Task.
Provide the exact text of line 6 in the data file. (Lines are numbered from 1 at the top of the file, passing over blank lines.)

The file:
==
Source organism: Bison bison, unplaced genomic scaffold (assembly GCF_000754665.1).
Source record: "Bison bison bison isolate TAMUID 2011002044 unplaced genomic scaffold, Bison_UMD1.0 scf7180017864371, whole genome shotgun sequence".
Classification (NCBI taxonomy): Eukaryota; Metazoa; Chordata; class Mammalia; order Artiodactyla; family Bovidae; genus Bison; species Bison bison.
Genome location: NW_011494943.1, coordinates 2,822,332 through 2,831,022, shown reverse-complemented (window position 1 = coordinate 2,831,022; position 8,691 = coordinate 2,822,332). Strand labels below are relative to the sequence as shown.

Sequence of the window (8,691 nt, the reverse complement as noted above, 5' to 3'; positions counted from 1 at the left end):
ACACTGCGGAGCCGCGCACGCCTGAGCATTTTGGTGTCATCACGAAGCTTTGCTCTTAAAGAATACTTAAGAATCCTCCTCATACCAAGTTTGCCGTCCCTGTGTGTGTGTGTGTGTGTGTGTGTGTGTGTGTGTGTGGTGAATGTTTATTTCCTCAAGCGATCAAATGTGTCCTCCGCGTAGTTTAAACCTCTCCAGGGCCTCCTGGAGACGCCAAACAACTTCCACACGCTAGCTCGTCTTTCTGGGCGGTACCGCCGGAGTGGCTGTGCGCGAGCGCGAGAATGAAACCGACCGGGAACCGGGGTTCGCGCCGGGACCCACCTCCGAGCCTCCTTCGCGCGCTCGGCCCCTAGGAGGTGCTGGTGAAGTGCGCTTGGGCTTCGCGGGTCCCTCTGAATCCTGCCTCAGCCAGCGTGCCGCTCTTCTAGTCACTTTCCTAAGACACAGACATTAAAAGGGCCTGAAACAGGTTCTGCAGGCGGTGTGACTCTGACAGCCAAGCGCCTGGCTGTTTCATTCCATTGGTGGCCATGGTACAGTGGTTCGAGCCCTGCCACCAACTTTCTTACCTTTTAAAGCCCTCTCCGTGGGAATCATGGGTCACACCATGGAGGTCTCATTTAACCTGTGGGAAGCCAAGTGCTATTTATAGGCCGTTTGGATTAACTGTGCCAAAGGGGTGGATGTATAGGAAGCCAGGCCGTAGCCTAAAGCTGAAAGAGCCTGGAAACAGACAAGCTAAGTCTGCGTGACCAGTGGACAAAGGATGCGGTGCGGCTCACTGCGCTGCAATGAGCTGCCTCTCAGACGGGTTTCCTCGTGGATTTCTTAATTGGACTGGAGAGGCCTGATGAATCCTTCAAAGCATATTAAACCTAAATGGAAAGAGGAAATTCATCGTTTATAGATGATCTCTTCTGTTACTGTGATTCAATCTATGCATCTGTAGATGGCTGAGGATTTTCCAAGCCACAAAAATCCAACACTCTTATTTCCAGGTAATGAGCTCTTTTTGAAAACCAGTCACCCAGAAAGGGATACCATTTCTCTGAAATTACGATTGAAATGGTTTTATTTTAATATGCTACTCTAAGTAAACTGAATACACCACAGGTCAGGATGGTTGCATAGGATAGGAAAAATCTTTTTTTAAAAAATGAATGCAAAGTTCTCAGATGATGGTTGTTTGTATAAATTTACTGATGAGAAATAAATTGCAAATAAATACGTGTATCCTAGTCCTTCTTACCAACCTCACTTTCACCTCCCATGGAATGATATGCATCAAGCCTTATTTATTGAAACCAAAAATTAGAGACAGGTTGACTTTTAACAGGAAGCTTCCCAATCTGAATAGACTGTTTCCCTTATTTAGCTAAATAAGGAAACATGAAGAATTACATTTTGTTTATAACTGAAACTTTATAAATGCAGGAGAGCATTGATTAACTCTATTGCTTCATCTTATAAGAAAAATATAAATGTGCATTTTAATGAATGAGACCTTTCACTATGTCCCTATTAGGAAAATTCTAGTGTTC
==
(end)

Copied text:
ACACTGCGGAGCCGCGCACGCCTGAGCATTTTGGTGTCATCACGAAGCTTTGCTCTTAAAGAATACTTAAGAATCCTCCTCATACCAAGTTTGCCGTCCCTGTGTGTGTGTGTGTGTGTGTGTGTGTGTGTGTGTGTGGTGAATGTTTATTTCCTCAAGCGATCAAATGTGTCCTCCGCGTAGTTTAAACCTCTCCAGGGCCTCCTGGAGACGCCAAACAACTTCCACACGCTAGCTCGTCTTTCTGGGCGGTACCGCCGGAGTGGCTGTGCGCGAGCGCGAGAATGAAACCGACCGGGAACCGGGGTTCGCGCCGGGACCCACCTCCGAGCCTCCTTCGCGCGCTCGGCCCCTAGGAGGTGCTGGTGAAGTGCGCTTGGGCTTCGCGGGTCCCTCTGAATCCTGCCTCAGCCAGCGTGCCGCTCTTCTAGTCACTTTCCTAAGACACAGACATTAAAAGGGCCTGAAACAGGTTCTGCAGGCGGTGTGACTCTGACAGCCAAGCGCCTGGCTGTTTCATTCCATTGGTGGCCATGGTACAGTGGTTCGAGCCCTGCCACCAACTTTCTTACCTTTTAAAGCCCTCTCCGTGGGAATCATGGGTCACACCATGGAGGTCTCATTTAACCTGTGGGAAGCCAAGTGCTATTTATAGGCCGTTTGGATTAACTGTGCCAAAGGGGTGGATGTATAGGAAGCCAGGCCGTAGCCTAAAGCTGAAAGAGCCTGGAAACAGACAAGCTAAGTCTGCGTGACCAGTGGACAAAGGATGCGGTGCGGCTCACTGCGCTGCAATGAGCTGCCTCTCAGACGGGTTTCCTCGTGGATTTCTTAATTGGACTGGAGAGGCCTGATGAATCCTTCAAAGCATATTAAACCTAAATGGAAAGAGGAAATTCATCGTTTATAGATGATCTCTTCTGTTACTGTGATTCAATCTATGCATCTGTAGATGGCTGAGGATTTTCCAAGCCACAAAAATCCAACACTCTTATTTCCAGGTAATGAGCTCTTTTTGAAAACCAGTCACCCAGAAAGGGATACCATTTCTCTGAAATTACGATTGAAATGGTTTTATTTTAATATGCTACTCTAAGTAAACTGAATACACCACAGGTCAGGATGGTTGCATAGGATAGGAAAAATCTTTTTTTAAAAAATGAATGCAAAGTTCTCAGATGATGGTTGTTTGTATAAATTTACTGATGAGAAATAAATTGCAAATAAATACGTGTATCCTAGTCCTTCTTACCAACCTCACTTTCACCTCCCATGGAATGATATGCATCAAGCCTTATTTATTGAAACCAAAAATTAGAGACAGGTTGACTTTTAACAGGAAGCTTCCCAATCTGAATAGACTGTTTCCCTTATTTAGCTAAATAAGGAAACATGAAGAATTACATTTTGTTTATAACTGAAACTTTATAAATGCAGGAGAGCATTGATTAACTCTATTGCTTCATCTTATAAGAAAAATATAAATGTGCATTTTAATGAATGAGACCTTTCACTATGTCCCTATTAGGAAAATTCTAGTGTTC